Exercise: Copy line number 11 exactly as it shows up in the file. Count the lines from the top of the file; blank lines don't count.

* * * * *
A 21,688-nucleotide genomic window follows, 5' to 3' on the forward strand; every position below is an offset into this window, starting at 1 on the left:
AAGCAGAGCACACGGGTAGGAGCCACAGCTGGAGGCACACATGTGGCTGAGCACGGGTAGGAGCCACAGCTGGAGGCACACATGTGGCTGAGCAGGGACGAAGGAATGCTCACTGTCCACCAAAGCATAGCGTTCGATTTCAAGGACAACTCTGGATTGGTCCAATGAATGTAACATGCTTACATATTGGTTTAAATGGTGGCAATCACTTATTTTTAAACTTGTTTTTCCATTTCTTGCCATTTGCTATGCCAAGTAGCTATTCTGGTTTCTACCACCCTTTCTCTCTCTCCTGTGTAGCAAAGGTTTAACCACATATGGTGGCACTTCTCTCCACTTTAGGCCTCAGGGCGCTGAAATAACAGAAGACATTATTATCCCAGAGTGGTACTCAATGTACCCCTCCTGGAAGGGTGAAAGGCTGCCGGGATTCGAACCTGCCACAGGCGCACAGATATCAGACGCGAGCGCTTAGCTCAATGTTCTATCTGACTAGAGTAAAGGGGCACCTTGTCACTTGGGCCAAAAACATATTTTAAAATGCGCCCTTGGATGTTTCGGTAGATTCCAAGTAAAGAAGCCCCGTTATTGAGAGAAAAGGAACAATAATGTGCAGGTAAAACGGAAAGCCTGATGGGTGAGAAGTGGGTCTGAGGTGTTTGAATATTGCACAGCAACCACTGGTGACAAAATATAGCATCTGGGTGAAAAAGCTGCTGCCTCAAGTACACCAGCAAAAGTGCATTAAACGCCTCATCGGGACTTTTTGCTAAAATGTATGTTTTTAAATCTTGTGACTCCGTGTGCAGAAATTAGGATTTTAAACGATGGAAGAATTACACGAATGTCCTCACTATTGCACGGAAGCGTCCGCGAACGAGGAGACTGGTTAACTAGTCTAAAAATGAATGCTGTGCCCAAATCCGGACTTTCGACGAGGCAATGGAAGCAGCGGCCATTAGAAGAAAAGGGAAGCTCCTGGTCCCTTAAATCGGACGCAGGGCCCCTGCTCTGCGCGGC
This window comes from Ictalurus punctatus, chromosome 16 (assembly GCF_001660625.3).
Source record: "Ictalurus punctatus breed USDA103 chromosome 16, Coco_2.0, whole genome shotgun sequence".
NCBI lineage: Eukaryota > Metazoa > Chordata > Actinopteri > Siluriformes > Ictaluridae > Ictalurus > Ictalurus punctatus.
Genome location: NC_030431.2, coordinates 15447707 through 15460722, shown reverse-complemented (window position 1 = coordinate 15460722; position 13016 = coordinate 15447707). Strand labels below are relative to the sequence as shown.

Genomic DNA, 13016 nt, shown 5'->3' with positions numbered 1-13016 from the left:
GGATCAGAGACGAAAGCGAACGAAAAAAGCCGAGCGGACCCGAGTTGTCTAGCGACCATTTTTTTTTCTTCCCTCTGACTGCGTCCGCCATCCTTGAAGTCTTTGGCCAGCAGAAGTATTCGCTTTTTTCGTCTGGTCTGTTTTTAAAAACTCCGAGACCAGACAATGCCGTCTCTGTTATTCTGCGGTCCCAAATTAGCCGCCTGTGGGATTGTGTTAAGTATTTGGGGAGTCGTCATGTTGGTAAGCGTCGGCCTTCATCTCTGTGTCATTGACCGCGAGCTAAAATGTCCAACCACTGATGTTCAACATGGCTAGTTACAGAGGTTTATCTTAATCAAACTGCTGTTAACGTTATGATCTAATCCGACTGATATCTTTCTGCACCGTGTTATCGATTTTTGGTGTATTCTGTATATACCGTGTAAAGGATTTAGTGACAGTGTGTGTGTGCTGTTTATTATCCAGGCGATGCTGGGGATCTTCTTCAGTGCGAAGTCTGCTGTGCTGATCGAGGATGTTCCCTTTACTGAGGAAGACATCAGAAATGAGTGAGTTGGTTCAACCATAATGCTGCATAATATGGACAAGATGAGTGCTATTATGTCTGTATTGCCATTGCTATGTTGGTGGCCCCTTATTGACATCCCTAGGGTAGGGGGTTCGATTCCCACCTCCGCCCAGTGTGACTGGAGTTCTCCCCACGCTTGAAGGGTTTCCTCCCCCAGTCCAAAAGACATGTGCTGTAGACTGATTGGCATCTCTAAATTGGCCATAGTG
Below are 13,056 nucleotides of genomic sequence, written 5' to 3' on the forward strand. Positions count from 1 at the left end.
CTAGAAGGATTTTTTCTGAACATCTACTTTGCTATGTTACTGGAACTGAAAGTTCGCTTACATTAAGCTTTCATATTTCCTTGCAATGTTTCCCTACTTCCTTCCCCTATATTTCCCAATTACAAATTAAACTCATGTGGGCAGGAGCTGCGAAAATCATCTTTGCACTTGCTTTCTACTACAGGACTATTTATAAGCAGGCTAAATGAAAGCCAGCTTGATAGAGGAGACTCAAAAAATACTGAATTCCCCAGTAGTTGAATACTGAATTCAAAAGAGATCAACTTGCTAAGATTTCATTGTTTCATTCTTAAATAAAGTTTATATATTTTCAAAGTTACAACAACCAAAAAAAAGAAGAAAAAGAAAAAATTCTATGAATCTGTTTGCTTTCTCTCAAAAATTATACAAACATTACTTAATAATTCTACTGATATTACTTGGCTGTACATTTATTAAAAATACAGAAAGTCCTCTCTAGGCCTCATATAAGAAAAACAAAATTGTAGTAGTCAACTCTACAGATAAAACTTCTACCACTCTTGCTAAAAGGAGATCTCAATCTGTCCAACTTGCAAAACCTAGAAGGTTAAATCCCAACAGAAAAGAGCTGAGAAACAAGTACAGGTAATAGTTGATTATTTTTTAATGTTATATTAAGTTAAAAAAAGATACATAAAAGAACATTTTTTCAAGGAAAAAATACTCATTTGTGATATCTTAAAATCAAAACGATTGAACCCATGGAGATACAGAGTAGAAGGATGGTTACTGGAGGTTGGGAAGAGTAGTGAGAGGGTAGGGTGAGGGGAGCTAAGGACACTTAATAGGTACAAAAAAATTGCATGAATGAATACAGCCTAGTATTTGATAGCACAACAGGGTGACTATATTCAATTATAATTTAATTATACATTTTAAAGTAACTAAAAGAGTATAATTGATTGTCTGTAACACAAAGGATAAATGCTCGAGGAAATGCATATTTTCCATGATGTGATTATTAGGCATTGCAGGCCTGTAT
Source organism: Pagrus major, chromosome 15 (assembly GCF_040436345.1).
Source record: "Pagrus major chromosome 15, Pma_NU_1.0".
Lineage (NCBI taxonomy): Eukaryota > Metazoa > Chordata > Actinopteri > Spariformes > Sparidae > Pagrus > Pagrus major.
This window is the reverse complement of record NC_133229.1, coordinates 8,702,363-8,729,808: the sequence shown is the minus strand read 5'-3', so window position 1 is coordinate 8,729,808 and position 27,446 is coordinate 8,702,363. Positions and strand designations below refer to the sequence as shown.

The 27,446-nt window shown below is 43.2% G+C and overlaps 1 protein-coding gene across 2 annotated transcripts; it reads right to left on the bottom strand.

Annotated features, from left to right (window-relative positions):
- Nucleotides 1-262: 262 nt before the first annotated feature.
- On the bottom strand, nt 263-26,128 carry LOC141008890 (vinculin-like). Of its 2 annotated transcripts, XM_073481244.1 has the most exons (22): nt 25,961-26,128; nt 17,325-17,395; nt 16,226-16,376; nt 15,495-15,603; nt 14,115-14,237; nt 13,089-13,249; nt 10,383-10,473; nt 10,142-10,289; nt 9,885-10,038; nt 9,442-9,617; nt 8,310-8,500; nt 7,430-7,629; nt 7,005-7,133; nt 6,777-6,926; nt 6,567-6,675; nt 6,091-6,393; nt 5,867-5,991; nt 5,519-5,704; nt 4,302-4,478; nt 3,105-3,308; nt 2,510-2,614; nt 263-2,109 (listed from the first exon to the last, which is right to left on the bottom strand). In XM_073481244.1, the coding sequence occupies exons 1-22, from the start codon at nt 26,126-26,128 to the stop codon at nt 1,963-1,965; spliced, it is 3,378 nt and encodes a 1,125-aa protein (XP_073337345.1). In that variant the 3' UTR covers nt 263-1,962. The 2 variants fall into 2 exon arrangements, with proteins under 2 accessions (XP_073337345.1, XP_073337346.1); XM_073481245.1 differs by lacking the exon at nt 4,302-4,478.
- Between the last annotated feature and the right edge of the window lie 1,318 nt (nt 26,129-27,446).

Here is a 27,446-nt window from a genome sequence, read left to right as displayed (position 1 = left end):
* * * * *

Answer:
Source organism: Pagrus major, chromosome 15 (assembly GCF_040436345.1).